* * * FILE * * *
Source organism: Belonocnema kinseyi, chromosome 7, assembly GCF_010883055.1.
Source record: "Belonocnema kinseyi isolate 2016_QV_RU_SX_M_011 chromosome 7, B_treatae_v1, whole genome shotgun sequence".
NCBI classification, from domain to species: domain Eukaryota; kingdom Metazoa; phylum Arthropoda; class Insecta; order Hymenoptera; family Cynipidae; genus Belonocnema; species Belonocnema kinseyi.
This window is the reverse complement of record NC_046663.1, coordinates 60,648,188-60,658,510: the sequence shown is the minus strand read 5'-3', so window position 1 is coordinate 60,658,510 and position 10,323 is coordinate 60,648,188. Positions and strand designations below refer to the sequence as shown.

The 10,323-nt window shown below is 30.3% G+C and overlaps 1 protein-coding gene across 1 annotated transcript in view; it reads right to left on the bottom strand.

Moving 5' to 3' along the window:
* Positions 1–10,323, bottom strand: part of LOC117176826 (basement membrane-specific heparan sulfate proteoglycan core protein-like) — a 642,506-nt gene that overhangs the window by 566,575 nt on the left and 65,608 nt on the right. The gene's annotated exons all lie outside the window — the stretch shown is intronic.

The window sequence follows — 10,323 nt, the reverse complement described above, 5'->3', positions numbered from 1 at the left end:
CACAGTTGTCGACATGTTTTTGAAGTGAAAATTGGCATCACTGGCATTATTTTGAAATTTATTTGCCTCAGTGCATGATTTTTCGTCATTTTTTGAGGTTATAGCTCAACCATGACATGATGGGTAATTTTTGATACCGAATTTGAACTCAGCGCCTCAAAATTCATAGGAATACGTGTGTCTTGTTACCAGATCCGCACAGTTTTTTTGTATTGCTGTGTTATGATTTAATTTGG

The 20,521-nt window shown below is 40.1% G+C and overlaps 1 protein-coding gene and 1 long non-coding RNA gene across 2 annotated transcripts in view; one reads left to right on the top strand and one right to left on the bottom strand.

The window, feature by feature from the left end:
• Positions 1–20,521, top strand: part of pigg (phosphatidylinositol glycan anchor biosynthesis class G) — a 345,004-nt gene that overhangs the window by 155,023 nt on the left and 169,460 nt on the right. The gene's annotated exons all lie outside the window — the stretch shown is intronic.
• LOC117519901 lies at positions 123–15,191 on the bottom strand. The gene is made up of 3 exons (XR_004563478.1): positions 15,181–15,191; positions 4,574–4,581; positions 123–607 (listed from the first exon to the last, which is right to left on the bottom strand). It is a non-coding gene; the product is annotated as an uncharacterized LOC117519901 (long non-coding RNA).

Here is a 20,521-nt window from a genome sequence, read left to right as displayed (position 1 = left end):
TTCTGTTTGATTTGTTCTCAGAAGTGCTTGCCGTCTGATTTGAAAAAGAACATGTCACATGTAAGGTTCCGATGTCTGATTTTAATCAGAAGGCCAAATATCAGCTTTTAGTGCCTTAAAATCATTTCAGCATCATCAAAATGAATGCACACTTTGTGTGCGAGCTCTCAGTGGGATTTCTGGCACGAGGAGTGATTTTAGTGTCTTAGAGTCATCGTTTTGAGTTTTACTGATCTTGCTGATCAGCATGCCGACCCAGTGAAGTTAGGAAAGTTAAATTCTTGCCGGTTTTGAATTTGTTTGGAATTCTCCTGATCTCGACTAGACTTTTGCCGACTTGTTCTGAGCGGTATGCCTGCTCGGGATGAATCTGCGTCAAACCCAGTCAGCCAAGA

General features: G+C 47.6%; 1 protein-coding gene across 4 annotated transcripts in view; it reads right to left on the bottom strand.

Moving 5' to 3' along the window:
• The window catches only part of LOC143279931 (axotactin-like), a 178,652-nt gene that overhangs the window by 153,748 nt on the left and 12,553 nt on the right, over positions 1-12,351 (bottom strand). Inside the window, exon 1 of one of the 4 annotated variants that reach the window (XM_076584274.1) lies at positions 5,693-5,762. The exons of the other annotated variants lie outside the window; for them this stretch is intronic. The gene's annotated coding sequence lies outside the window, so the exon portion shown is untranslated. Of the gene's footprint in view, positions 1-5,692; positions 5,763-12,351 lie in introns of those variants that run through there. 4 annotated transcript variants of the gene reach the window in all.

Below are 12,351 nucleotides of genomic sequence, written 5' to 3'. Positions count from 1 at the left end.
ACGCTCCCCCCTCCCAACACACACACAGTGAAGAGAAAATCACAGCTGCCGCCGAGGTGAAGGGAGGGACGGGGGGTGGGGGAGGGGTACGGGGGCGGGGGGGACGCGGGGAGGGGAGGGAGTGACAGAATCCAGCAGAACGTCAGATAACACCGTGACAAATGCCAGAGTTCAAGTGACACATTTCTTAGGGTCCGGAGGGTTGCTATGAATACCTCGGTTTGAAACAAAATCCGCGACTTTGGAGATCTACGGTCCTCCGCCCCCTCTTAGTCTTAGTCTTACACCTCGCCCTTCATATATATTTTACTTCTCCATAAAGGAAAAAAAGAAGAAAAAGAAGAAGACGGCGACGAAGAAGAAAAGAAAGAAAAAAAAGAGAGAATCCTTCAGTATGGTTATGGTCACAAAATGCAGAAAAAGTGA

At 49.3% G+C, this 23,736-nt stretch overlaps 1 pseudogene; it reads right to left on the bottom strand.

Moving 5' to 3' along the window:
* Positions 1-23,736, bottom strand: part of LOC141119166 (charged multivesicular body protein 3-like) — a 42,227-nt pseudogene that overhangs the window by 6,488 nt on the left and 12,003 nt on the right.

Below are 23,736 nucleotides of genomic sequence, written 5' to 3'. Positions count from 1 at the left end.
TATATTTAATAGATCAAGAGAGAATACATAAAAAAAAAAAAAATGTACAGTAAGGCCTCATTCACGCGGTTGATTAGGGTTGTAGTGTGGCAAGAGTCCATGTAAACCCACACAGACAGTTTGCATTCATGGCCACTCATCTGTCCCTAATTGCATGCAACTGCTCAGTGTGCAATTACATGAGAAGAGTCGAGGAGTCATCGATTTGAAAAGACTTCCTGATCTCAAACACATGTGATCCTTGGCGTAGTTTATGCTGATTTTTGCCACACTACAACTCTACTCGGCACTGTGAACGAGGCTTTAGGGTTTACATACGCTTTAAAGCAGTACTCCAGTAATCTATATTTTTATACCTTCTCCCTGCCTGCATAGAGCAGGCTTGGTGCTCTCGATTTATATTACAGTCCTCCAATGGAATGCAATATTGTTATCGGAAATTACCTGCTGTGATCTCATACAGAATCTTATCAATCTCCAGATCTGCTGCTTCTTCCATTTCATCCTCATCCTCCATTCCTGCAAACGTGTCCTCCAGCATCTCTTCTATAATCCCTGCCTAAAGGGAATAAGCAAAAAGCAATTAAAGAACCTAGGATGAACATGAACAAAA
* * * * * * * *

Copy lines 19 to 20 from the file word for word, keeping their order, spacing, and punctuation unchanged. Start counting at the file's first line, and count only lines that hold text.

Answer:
Below are 12,351 nucleotides of genomic sequence, written 5' to 3'. Positions count from 1 at the left end.
ACGCTCCCCCCTCCCAACACACACACAGTGAAGAGAAAATCACAGCTGCCGCCGAGGTGAAGGGAGGGACGGGGGGTGGGGGAGGGGTACGGGGGCGGGGGGGACGCGGGGAGGGGAGGGAGTGACAGAATCCAGCAGAACGTCAGATAACACCGTGACAAATGCCAGAGTTCAAGTGACACATTTCTTAGGGTCCGGAGGGTTGCTATGAATACCTCGGTTTGAAACAAAATCCGCGACTTTGGAGATCTACGGTCCTCCGCCCCCTCTTAGTCTTAGTCTTACACCTCGCCCTTCATATATATTTTACTTCTCCATAAAGGAAAAAAAGAAGAAAAAGAAGAAGACGGCGACGAAGAAGAAAAGAAAGAAAAAAAAGAGAGAATCCTTCAGTATGGTTATGGTCACAAAATGCAGAAAAAGTGA